REM eye movements mimic your dreams
If you’ve ever witnessed someone’s eyes moving beneath their eyelids while they’re sleeping, you’ve likely gotten a peek into their dreams. A new study published in Science on Thursday has found that when our eyes move during REM (rapid eye movements) sleep, the pattern mimics the things we’re looking at in our dream world. Researchers have discovered that the direction and number of rapid eye movements during REM sleep reveal the direction and volume of the ongoing changes in dreams. This shows us that rapid eye movements disclose gaze shifts in the virtual world of REM sleep, giving us a window into the cognitive processes of the sleeping brain.
Should you eat close to bedtime?
Maybe you should grab that bedtime snack after all. It seems to go against everything that we’re usually told but in a viral TikTok video, chiropractor experience middle-of-the-night awakenings. His theory hinges on a possible imbalance of two adrenal hormones: cortisol and adrenaline. Cortisol is responsible for regulating blood sugar, but it also gets released at higher levels when you're under stress. Your cortisol levels should be increasing while you're sleeping and peak in the morning. But, according to Beyer, if you're under stress, your "cortisol rhythm becomes blunted and flat," which could cause the hormone adrenaline to be released while you're sleeping which is a stimulant for your nervous system.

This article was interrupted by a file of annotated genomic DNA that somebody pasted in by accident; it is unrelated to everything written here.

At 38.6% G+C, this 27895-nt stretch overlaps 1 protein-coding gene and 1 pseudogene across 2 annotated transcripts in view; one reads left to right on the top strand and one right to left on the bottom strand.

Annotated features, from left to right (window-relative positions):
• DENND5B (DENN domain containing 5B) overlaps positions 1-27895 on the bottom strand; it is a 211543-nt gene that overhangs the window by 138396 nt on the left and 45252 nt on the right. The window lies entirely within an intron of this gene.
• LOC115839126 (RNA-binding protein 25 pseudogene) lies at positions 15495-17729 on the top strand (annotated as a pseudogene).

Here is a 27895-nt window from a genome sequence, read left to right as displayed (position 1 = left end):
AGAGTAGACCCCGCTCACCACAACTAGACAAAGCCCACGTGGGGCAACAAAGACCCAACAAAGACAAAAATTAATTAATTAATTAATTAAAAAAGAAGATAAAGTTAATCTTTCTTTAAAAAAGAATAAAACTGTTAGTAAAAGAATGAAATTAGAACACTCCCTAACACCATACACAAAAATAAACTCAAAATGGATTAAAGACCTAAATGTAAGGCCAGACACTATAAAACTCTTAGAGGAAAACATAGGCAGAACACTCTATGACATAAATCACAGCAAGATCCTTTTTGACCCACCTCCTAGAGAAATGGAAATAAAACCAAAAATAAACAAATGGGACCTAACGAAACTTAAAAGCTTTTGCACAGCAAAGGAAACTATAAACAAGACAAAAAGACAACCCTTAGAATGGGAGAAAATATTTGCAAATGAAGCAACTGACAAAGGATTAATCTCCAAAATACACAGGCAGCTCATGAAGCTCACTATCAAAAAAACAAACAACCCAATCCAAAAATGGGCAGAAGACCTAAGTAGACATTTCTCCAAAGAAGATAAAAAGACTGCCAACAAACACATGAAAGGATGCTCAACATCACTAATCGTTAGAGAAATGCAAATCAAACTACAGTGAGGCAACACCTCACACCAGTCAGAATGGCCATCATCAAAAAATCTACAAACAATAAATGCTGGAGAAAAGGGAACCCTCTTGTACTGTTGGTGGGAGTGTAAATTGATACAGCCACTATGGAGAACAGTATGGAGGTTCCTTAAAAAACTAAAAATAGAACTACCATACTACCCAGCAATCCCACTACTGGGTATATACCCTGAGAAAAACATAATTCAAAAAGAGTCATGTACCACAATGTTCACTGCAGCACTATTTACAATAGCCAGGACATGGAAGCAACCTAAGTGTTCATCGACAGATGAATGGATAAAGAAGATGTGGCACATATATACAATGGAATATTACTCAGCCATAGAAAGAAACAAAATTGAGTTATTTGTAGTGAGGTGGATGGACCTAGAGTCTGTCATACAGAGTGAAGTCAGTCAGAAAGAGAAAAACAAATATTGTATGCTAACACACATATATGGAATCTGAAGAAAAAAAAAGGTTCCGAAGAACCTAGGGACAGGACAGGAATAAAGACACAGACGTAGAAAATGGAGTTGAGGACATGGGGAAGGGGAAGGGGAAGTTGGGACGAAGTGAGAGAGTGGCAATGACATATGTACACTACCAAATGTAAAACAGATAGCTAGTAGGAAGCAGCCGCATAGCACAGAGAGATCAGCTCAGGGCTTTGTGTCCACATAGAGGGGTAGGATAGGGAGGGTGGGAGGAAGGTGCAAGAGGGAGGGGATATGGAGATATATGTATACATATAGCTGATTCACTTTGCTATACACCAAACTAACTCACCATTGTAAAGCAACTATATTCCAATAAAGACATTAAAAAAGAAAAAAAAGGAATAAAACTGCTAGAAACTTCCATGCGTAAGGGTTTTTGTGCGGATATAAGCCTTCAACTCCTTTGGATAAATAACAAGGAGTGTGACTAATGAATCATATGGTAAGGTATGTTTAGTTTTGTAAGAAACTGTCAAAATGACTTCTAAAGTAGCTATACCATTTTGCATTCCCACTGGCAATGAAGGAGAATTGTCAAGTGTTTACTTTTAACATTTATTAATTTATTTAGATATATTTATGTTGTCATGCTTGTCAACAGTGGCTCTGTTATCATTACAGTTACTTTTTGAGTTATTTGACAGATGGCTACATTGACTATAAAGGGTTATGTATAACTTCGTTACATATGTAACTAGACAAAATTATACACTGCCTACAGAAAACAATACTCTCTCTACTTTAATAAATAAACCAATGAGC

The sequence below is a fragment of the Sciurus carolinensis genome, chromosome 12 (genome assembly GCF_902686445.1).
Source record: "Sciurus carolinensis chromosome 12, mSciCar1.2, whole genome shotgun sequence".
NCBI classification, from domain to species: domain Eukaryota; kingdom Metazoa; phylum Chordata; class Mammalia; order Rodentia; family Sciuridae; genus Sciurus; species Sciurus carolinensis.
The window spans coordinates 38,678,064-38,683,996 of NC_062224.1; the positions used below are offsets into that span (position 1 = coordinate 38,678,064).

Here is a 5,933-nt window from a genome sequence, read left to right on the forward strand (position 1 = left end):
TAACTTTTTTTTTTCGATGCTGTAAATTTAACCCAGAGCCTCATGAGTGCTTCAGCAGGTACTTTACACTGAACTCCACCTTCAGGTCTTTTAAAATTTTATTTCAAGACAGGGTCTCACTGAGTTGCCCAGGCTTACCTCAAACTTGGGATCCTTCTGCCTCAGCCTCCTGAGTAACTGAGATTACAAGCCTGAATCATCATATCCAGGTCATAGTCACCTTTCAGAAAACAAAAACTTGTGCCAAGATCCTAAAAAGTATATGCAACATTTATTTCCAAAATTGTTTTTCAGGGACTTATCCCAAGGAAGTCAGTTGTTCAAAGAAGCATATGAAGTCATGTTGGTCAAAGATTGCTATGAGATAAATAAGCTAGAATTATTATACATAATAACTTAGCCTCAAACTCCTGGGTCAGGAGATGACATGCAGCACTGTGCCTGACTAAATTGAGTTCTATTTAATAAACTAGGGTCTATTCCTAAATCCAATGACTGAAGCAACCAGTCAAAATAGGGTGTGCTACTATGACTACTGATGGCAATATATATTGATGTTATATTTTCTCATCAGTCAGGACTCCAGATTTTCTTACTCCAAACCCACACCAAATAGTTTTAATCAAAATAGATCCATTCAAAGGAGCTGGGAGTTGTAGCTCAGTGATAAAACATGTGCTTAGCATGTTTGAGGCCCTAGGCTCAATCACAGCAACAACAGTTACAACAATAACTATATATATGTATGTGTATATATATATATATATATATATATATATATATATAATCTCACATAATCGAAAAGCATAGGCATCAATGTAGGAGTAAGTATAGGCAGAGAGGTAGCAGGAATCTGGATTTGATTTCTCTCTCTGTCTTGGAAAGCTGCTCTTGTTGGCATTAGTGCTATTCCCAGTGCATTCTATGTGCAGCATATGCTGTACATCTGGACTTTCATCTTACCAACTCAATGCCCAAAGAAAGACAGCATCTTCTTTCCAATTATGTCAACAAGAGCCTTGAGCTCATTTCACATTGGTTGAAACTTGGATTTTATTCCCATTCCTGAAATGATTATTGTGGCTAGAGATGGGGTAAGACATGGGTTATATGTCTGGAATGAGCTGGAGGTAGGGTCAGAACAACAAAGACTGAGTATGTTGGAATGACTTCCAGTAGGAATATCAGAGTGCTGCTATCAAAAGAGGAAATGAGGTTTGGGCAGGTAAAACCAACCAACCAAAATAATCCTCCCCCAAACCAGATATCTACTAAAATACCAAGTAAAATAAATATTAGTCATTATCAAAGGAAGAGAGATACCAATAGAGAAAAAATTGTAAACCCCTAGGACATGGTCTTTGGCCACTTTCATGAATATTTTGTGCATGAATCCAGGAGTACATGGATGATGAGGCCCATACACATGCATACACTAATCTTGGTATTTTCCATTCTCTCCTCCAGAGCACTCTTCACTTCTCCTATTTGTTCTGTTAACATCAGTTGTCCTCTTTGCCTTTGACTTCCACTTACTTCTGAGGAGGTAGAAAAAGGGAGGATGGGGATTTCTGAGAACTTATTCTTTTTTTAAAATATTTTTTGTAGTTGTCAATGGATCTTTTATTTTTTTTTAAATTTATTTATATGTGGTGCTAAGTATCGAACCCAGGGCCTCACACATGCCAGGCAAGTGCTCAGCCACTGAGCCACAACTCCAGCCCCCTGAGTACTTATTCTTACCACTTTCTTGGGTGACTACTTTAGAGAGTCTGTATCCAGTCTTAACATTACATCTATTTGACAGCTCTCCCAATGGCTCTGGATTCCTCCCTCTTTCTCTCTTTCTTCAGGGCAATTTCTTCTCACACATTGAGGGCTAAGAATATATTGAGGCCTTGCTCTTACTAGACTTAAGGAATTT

This is why Beyer suggests eating close to bedtime and then again when you wake up, at least for a couple of weeks. He explains that for some people it will relieve the demand for blood-sugar regulation, nothing that in time people will go back to sleeping throughout the night.
Sleep makes us more generous
When you’re tired, you’re not just more irritable, you may be less generous, too. A new study from PLOS Biology has uncovered that sleep deprivation reduces people’s likelihood to help others. In the mornings, participants completed a questionnaire rating their probability of helping strangers or acquaintances in various scenarios. Researchers then observed participants’ brain activity in a functional MRI machine, comparing each participant’s neural activity in a rested versus sleep-deprived state. Scientists found that sleep deprivation reduced activity in a network of brain regions linked to the ability to empathize with others.
This happens on a seasonal level, too. Researchers also looked at the charitable donations to Donors Choose around Daylight Savings Time from 2001 to 2016 and found that donations tended to dip during the week following the time change.
Less sleep for teenagers leads to weight gain
A new study from the European Society of Cardiology has found that teenagers who sleep less than eight hours a night are more likely to be overweight or obese compared to their peers with sufficient sleep. This study measured sleep for seven days with a wearable activity tracker three times in each participant at ages 12, 14, and 16. Researchers found that the frequency of overweight or obesity was 27%, 24%, and 21% at 12, 14, and 16 years of age, respectively. Those teenagers who slept less were also more likely to have other unhealthy traits including elevated blood pressure and abnormal blood lipid and glucose levels.
In sleep-centric social media...
TikTok user Nicole Hindman embodies what we all feel when we disturb our dog during sleep.
Victoria Tang's illustration for The New Yorker perfectly encapsulates the struggles of trying to get a good night's rest as a cat owner.